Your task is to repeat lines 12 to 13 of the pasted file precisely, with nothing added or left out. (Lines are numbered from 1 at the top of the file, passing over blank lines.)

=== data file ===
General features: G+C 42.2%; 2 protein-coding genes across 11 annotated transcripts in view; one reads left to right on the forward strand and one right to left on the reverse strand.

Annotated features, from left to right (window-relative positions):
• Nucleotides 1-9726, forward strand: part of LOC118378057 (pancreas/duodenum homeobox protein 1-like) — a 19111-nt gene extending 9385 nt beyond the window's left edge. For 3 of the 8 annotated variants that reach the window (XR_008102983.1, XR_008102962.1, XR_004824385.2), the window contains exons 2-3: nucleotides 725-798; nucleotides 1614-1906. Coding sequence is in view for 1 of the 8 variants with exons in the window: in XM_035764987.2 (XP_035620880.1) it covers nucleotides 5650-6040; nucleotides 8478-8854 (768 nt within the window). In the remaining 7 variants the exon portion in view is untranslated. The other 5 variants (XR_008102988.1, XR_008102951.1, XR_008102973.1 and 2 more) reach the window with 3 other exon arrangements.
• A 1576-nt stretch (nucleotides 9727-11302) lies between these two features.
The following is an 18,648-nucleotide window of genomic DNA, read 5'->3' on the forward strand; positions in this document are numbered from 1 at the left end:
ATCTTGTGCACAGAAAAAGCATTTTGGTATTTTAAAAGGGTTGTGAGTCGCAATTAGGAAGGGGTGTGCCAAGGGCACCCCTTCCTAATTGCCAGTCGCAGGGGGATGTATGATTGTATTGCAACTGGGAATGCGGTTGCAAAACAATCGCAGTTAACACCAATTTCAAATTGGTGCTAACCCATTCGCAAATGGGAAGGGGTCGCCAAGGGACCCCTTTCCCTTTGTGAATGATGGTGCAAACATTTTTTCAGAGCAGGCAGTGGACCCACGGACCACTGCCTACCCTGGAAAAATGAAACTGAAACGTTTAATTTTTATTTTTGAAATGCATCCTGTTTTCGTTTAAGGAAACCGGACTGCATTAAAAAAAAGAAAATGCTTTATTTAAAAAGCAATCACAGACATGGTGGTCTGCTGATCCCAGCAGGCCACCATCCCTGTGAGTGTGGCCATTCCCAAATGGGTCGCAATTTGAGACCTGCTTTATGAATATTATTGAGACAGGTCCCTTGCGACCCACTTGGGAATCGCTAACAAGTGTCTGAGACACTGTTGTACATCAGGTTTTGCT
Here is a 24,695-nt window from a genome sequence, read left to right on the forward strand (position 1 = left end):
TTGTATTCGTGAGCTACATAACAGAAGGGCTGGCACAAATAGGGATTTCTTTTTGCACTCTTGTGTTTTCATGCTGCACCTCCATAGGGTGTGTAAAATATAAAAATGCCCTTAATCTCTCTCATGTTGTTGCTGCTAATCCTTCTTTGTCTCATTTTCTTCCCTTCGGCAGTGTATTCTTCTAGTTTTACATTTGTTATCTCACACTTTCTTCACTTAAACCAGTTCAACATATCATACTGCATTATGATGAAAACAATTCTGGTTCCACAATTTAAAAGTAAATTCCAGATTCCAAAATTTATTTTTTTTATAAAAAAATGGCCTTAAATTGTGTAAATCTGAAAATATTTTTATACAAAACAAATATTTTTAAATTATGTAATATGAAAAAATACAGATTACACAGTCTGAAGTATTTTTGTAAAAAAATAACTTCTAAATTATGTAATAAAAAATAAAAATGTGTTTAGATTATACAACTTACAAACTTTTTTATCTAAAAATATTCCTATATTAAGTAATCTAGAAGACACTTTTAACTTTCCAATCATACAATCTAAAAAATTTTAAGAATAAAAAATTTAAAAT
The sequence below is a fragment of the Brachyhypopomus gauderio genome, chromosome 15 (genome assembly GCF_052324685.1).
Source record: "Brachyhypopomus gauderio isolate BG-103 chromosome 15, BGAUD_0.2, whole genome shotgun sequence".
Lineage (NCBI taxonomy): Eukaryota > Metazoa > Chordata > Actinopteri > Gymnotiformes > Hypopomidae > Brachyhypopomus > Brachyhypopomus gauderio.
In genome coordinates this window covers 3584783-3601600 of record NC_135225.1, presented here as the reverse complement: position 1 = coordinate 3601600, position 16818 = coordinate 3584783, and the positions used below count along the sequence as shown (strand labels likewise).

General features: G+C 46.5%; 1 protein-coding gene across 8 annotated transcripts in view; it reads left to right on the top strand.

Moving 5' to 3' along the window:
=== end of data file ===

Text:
In genome coordinates this window covers 3584783-3601600 of record NC_135225.1, presented here as the reverse complement: position 1 = coordinate 3601600, position 16818 = coordinate 3584783, and the positions used below count along the sequence as shown (strand labels likewise).

General features: G+C 46.5%; 1 protein-coding gene across 8 annotated transcripts in view; it reads left to right on the top strand.